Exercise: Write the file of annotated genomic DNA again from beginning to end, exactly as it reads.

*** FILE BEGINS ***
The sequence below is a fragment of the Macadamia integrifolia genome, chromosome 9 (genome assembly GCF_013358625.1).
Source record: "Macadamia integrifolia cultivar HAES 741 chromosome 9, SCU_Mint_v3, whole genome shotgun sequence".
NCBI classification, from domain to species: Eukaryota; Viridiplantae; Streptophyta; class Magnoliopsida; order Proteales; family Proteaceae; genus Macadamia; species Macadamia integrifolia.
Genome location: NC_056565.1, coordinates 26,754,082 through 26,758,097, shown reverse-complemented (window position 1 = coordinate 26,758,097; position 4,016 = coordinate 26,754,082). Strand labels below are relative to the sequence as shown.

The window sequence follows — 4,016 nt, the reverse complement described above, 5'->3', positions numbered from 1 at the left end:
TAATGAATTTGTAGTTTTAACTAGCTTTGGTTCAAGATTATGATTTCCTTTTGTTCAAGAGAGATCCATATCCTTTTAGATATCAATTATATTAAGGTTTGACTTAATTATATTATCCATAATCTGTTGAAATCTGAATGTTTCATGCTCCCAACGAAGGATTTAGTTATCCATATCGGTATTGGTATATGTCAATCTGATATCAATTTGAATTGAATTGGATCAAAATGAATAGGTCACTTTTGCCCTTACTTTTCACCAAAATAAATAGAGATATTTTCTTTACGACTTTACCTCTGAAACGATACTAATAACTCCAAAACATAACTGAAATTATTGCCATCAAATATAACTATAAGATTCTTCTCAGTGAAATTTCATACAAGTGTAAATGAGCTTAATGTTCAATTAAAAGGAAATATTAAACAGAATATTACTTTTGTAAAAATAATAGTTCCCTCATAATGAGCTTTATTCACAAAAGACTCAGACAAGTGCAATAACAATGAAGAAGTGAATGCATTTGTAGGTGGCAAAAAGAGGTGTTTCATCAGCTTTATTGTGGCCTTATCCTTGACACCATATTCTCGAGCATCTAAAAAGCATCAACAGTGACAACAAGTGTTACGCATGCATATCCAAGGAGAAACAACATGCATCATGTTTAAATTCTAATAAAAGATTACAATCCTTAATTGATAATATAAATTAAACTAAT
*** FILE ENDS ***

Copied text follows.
The sequence below is a fragment of the Macadamia integrifolia genome, chromosome 9 (genome assembly GCF_013358625.1).
Source record: "Macadamia integrifolia cultivar HAES 741 chromosome 9, SCU_Mint_v3, whole genome shotgun sequence".
NCBI classification, from domain to species: Eukaryota; Viridiplantae; Streptophyta; class Magnoliopsida; order Proteales; family Proteaceae; genus Macadamia; species Macadamia integrifolia.
Genome location: NC_056565.1, coordinates 26,754,082 through 26,758,097, shown reverse-complemented (window position 1 = coordinate 26,758,097; position 4,016 = coordinate 26,754,082). Strand labels below are relative to the sequence as shown.

The window sequence follows — 4,016 nt, the reverse complement described above, 5'->3', positions numbered from 1 at the left end:
TAATGAATTTGTAGTTTTAACTAGCTTTGGTTCAAGATTATGATTTCCTTTTGTTCAAGAGAGATCCATATCCTTTTAGATATCAATTATATTAAGGTTTGACTTAATTATATTATCCATAATCTGTTGAAATCTGAATGTTTCATGCTCCCAACGAAGGATTTAGTTATCCATATCGGTATTGGTATATGTCAATCTGATATCAATTTGAATTGAATTGGATCAAAATGAATAGGTCACTTTTGCCCTTACTTTTCACCAAAATAAATAGAGATATTTTCTTTACGACTTTACCTCTGAAACGATACTAATAACTCCAAAACATAACTGAAATTATTGCCATCAAATATAACTATAAGATTCTTCTCAGTGAAATTTCATACAAGTGTAAATGAGCTTAATGTTCAATTAAAAGGAAATATTAAACAGAATATTACTTTTGTAAAAATAATAGTTCCCTCATAATGAGCTTTATTCACAAAAGACTCAGACAAGTGCAATAACAATGAAGAAGTGAATGCATTTGTAGGTGGCAAAAAGAGGTGTTTCATCAGCTTTATTGTGGCCTTATCCTTGACACCATATTCTCGAGCATCTAAAAAGCATCAACAGTGACAACAAGTGTTACGCATGCATATCCAAGGAGAAACAACATGCATCATGTTTAAATTCTAATAAAAGATTACAATCCTTAATTGATAATATAAATTAAACTAAT